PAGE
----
likely result of that activity. That allegation, without more,
cannot satisfy the inquiry required to prove Restatement factor
(c) Inability to eliminate the risk by the exercise of
Courts analyzing Restatement § 520 have held that although no
one factor is determinative, factor (c) is at the heart of an
abnormally dangerous determination. See, e.g., Anderson v. Farmland Indus., Inc., 136 F. Supp.2d 1192, 1199
(D. Kan. 2001); Fletcher v. Conoco Pipe Line Co.,
129 F. Supp. 2d 1255 (W.D. Mo. 2001); Toledo v. Van Waters & Rogers, Inc.,
92 F. Supp.2d 44, 56 (D.R.I. 2000); Chaveriat, 1994 WL 583598,
at *5. "`If an activity can be performed safely with ordinary
care, negligence serves both as an adequate remedy for injury and
a sufficient deterrent to carelessness' and the imposition of
strict liability is unnecessary." Fletcher,
129 F. Supp. 2d at 1261 (quoting Chaveriat, at *5).
SJPC argues that because the factors influencing the danger
posed by vibrations cannot be controlled by the pile driver, it
is impossible to eliminate the risk posed by pile driving.
However, the record supports, and the Court finds, that pile
driving can be carried on safely by the exercise of due care on
the part of Weeks Marine. SJPC's claim includes a negligence
count in addition to a strict liability count. SJPC Exh. A at ¶¶
48-51. Although SJPC may plead in the alternative, SJPC's
Affidavit of Merit submitted by Francis Xavier McGeady pursuant
to N.J.S.A. 2A:53A-27, strongly supports the conclusion that the
risk presented here can be eliminated through the exercise of due
care. In McGeady's professional opinion,
there exists a reasonably probability that the care,
skill or knowledge exercised or exhibited in the
practice, work, or performance of Weeks Marine, Inc.
that is the subject of the complaint, fell outside
occupational practice requirements of construction
engineers by failing to carefully and thoroughly
monitor the condition of the Beckett Street Terminal
prior to and during the construction of the Memorial
Pier, and by failing to use monitoring procedures and
techniques made available by the engineering
community for this venture.
Francis Xavier McGeady Affidavit of Merit, attached as Exh. 2 to
Weeks Marine's Motion to Dismiss at ¶ 17. McGeady's opinion
suggests that the harm in this case could have been avoided by
the use of due care and thus weighs against a finding that no
exercise of reasonable care on the part of Weeks Marine could
have eliminated the risk. SJPC's position is similarly belied by
Plaintiff's expert, Van Houten, who also couches his conclusion
in terms of due care. In the same paragraph that Van Houten refers to
vibrations and shock waves not being controllable by the operator
in the field, he opines that "[s]pecial precautions in
engineering, design, planning, and monitoring of construction are
warranted but not always effective." See Van Houten Declaration ¶
13, Exh. F to SJPC's Motion for Summary Judgment.
In addition, SJPC's argument that Weeks Marine's pile driving
produces uncontrollable vibrations, and therefore is similar to
the blasting held to be ultrahazardous in Berg*fn5 has
been rejected by other courts. In In re Chicago Flood Litig.,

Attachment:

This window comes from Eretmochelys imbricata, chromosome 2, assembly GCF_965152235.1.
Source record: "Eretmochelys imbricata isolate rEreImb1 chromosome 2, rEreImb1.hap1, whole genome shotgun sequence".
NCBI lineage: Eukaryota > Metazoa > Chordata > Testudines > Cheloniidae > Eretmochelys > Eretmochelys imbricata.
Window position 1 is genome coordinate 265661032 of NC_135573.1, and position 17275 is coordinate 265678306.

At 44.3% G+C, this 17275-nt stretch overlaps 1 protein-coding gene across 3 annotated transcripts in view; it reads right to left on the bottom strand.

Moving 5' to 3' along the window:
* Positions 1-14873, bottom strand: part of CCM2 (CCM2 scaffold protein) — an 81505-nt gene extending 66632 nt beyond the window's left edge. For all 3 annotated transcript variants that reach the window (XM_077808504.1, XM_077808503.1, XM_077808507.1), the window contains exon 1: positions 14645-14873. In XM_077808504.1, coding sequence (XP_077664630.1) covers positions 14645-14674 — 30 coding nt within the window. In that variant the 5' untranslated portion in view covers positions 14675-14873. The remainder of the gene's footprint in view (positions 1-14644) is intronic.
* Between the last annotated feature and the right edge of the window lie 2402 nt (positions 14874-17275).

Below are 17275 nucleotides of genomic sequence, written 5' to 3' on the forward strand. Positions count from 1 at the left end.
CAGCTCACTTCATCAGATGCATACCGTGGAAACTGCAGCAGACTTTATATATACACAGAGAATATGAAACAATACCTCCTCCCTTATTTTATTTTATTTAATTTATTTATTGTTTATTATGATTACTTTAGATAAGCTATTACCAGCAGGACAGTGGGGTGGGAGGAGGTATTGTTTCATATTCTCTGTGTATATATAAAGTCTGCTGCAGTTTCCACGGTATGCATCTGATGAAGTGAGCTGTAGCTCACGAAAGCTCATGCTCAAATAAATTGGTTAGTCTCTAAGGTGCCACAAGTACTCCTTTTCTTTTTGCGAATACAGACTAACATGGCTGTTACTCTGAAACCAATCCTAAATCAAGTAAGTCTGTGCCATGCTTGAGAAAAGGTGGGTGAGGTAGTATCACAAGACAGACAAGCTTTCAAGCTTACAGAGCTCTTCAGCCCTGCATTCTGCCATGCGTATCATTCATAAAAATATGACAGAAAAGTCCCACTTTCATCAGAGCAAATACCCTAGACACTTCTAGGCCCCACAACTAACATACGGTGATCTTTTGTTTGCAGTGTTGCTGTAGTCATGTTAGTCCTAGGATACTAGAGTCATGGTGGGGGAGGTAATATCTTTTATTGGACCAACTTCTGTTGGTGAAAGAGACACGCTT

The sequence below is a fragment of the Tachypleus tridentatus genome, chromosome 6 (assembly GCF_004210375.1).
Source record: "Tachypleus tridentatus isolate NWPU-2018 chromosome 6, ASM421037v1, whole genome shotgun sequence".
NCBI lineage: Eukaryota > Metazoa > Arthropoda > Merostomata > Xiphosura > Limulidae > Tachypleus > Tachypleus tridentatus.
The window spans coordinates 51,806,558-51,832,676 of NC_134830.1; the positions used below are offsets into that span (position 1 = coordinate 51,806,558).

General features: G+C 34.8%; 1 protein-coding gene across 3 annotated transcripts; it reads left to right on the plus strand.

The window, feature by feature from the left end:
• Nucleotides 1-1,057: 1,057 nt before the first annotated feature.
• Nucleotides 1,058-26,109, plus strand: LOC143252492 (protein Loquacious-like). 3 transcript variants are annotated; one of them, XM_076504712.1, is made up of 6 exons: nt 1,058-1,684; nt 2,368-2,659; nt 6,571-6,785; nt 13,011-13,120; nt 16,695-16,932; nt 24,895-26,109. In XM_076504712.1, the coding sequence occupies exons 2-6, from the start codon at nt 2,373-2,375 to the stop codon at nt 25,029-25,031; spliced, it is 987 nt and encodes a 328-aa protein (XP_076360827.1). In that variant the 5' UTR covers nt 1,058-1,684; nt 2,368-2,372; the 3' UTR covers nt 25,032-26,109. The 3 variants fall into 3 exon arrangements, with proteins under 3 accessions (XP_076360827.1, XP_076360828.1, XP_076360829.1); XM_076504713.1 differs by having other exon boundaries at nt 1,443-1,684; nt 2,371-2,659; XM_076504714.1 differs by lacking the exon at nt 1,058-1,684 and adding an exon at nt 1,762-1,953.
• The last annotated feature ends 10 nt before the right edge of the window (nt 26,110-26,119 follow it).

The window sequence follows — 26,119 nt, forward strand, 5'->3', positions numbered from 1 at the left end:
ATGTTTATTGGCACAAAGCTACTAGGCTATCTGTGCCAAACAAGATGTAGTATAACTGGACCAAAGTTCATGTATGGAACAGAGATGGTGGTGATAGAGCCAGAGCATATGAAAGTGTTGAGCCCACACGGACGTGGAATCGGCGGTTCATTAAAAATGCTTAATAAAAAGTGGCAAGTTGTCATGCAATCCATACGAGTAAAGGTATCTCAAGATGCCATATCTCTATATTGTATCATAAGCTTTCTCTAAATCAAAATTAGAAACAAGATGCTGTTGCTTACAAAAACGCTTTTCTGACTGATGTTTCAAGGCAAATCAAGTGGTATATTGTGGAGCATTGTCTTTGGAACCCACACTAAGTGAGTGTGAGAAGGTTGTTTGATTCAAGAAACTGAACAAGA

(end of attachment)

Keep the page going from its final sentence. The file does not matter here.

the Supreme Court of Illinois specifically rejected plaintiffs'
contention that the presence of uncontrollable vibrations means
that an activity cannot be performed safely through the exercise
of ordinary care.
In our opinion, the common factor, vibrations, is not
sufficient to place the case under consideration in
the same category as blasting cases. Machines, motors
and instrumentalities which cause vibrations are in
such common use in present-day activities and the
probability of damage from their use is so variable
that the mere fact that all of them cause vibrations
is not a reasonable basis for common classification
for liability. There are many cases involving damage
by vibrations set in motion by instrumentalities
other than explosives, e.g., pile drivers, drills,
pavement breakers, etc. The overwhelming majority
require allegation and proof of negligence.
680 N.E.2d 280 (citing Trull v. Carolina-Virginia Well Co.,
264 N.C. 687
(1965)) (internal citations omitted). The Court agrees,
and finds that to the contrary, SJPC's own professionals have
suggested that the exercise of care by Weeks Marine could have
prevented the harm that befell SJPC.
(d) Extent to which the activity is not a matter of common
"An activity is a matter of common usage if it is customarily
carried on by the great mass of mankind or by many people in the
community. It does not cease to be so because it is carried on for a purpose peculiar to the individual who engages in it."
Restatement of Torts § 520, comment i. See also Amland,
711 F. Supp. at 807. "The usual dangers resulting from an
activity that is one of common usage are not regarded as
abnormal, even though a serious risk of harm cannot be eliminated
by all reasonable care." Restatement of Torts § 520, comment
i. While courts have held that the number of people engaged in
a given activity typically represents the "deciding
characteristic" of whether a particular usage is common, In re
Chicago Flood Litig., 680 N.E.2d at 281, the scope of the
applicable "community" of users to which Restatement comment
i refers has not been uniformly interpreted. Many courts have
interpreted "community" broadly and held that only those
activities widely engaged in constitute matters of common